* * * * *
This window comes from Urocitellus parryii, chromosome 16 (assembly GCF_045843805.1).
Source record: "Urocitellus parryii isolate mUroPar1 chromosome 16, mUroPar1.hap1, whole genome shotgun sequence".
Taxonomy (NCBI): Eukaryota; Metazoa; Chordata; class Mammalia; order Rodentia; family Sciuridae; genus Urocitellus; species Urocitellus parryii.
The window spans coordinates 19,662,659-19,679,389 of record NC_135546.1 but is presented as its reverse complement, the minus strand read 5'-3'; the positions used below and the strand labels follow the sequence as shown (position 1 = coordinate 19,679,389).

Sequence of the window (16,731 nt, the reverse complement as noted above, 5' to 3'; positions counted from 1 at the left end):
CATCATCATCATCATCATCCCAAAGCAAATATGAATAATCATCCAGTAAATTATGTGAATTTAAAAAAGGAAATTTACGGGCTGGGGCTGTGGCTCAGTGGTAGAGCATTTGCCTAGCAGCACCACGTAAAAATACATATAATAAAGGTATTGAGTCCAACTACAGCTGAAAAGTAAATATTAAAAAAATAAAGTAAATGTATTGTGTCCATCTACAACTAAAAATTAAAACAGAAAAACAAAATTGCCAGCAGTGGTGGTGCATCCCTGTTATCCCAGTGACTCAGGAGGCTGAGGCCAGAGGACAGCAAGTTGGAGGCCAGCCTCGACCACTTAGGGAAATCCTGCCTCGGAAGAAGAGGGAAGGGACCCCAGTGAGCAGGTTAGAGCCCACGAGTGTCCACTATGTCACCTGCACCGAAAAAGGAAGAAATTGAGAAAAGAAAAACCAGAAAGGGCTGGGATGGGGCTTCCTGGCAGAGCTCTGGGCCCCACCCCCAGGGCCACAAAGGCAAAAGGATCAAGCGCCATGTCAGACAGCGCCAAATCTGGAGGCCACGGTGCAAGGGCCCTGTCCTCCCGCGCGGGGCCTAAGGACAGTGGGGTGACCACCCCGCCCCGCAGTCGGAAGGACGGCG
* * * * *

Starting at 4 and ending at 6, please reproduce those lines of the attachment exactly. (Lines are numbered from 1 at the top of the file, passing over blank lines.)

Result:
The window spans coordinates 19,662,659-19,679,389 of record NC_135546.1 but is presented as its reverse complement, the minus strand read 5'-3'; the positions used below and the strand labels follow the sequence as shown (position 1 = coordinate 19,679,389).

Sequence of the window (16,731 nt, the reverse complement as noted above, 5' to 3'; positions counted from 1 at the left end):
CATCATCATCATCATCATCCCAAAGCAAATATGAATAATCATCCAGTAAATTATGTGAATTTAAAAAAGGAAATTTACGGGCTGGGGCTGTGGCTCAGTGGTAGAGCATTTGCCTAGCAGCACCACGTAAAAATACATATAATAAAGGTATTGAGTCCAACTACAGCTGAAAAGTAAATATTAAAAAAATAAAGTAAATGTATTGTGTCCATCTACAACTAAAAATTAAAACAGAAAAACAAAATTGCCAGCAGTGGTGGTGCATCCCTGTTATCCCAGTGACTCAGGAGGCTGAGGCCAGAGGACAGCAAGTTGGAGGCCAGCCTCGACCACTTAGGGAAATCCTGCCTCGGAAGAAGAGGGAAGGGACCCCAGTGAGCAGGTTAGAGCCCACGAGTGTCCACTATGTCACCTGCACCGAAAAAGGAAGAAATTGAGAAAAGAAAAACCAGAAAGGGCTGGGATGGGGCTTCCTGGCAGAGCTCTGGGCCCCACCCCCAGGGCCACAAAGGCAAAAGGATCAAGCGCCATGTCAGACAGCGCCAAATCTGGAGGCCACGGTGCAAGGGCCCTGTCCTCCCGCGCGGGGCCTAAGGACAGTGGGGTGACCACCCCGCCCCGCAGTCGGAAGGACGGCG